In accordance with the Executive orders, the Department has assessed the potential costs and benefits, both quantitative and qualitative, of this regulatory action. This extension of the application amendment deadline is not expected to have any costs because it is designed to merely allow additional time for LEAs to submit their FY 2021 application amendments to their Impact Aid applications under 34 CFR 222.5 in light of the extraordinary circumstances related to the COVID-19 pandemic. This extension relates to the procedure we use for administering the Impact Aid program; there is no additional burden on our stakeholders but rather a benefit, and the additional burden on the Department, if any, is minor.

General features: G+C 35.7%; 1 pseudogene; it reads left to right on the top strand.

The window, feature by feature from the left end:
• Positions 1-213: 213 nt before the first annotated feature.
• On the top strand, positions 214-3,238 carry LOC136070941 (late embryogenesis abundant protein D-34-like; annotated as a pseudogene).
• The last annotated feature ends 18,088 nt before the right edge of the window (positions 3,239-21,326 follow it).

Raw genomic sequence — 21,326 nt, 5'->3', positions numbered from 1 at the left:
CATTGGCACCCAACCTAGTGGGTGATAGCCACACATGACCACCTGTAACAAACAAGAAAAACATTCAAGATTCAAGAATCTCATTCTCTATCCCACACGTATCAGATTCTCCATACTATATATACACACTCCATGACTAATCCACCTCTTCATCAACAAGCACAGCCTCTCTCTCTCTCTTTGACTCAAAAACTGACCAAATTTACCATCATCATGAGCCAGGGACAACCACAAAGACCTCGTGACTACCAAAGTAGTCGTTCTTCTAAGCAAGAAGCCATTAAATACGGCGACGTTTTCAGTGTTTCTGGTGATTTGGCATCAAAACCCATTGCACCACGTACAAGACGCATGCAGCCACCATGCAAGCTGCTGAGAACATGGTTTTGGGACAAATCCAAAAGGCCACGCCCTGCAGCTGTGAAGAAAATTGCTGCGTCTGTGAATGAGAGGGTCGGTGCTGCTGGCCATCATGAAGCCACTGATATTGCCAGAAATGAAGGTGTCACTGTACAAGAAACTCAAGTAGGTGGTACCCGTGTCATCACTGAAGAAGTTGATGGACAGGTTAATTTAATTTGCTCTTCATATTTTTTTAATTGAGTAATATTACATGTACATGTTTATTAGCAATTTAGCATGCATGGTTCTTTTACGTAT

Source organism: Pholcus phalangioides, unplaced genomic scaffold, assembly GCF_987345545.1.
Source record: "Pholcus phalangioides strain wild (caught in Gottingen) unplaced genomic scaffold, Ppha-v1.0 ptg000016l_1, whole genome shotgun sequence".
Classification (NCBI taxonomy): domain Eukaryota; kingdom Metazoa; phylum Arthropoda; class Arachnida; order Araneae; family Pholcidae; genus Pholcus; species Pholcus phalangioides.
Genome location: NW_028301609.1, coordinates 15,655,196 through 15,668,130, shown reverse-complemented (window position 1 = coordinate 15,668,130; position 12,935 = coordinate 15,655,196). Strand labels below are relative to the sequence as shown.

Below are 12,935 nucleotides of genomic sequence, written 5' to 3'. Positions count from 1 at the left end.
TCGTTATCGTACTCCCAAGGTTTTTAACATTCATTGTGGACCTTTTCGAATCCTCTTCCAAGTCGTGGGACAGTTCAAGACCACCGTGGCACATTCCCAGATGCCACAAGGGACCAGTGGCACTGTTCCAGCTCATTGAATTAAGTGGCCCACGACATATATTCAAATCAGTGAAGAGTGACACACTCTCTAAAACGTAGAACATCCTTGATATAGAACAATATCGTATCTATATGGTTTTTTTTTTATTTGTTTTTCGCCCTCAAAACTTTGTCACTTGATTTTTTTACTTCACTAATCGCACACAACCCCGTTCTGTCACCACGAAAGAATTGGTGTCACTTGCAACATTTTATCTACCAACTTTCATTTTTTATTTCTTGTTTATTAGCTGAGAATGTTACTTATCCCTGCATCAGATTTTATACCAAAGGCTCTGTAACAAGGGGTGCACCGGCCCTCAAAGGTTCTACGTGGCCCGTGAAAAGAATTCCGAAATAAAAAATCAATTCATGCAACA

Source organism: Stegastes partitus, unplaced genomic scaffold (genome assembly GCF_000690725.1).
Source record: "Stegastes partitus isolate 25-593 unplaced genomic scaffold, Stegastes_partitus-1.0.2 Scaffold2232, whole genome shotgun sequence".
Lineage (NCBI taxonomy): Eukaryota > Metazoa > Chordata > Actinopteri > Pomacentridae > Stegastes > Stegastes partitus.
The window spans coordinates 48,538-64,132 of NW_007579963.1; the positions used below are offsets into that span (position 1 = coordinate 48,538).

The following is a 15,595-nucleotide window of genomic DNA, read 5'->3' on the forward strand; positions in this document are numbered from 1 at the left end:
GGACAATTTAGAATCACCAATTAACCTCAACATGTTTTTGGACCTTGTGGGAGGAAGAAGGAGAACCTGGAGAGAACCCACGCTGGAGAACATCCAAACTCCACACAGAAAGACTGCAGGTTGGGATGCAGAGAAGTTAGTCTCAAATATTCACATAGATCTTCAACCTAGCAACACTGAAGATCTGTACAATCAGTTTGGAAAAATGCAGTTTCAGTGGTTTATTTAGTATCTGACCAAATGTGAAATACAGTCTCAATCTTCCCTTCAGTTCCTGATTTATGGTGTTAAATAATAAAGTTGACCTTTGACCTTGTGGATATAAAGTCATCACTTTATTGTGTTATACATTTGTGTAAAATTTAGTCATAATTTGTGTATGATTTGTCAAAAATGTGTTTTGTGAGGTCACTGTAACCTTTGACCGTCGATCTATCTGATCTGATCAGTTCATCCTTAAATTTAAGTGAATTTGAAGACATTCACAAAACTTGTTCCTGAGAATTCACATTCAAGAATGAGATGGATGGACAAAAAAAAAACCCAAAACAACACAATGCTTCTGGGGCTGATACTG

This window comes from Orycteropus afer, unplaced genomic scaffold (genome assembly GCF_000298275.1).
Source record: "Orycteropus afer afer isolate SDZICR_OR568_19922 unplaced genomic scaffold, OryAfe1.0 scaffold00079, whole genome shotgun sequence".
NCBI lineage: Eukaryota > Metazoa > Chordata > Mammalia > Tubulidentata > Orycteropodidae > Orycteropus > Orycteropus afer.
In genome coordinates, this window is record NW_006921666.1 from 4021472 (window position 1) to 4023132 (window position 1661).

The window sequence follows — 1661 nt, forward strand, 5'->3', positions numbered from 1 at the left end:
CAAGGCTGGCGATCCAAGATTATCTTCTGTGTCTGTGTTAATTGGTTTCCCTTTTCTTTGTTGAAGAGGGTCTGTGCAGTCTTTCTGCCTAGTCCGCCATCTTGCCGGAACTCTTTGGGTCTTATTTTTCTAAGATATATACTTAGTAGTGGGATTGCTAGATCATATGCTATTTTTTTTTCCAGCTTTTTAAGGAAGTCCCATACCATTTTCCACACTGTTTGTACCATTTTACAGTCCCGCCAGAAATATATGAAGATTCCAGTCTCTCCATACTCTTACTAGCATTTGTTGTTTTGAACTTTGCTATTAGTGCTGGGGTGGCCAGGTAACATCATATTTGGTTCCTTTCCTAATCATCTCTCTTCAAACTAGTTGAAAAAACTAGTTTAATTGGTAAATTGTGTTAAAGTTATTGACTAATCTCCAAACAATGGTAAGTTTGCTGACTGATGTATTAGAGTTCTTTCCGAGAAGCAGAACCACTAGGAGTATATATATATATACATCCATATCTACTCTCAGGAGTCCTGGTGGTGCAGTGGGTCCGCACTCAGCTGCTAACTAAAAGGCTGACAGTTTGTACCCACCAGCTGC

Waiver of Rulemaking
Under the Administrative Procedure Act (APA) (5 U.S.C. 553), the Department generally offers interested parties the opportunity to comment on proposed regulations. However, the APA provides that an agency is not required to conduct notice and comment rulemaking when the agency for good cause finds that notice and public comment thereon are impracticable, unnecessary, or contrary to the public interest. 5 U.S.C. 553(b)(B). Here, there is good cause to waive rulemaking under the public interest exception of the APA.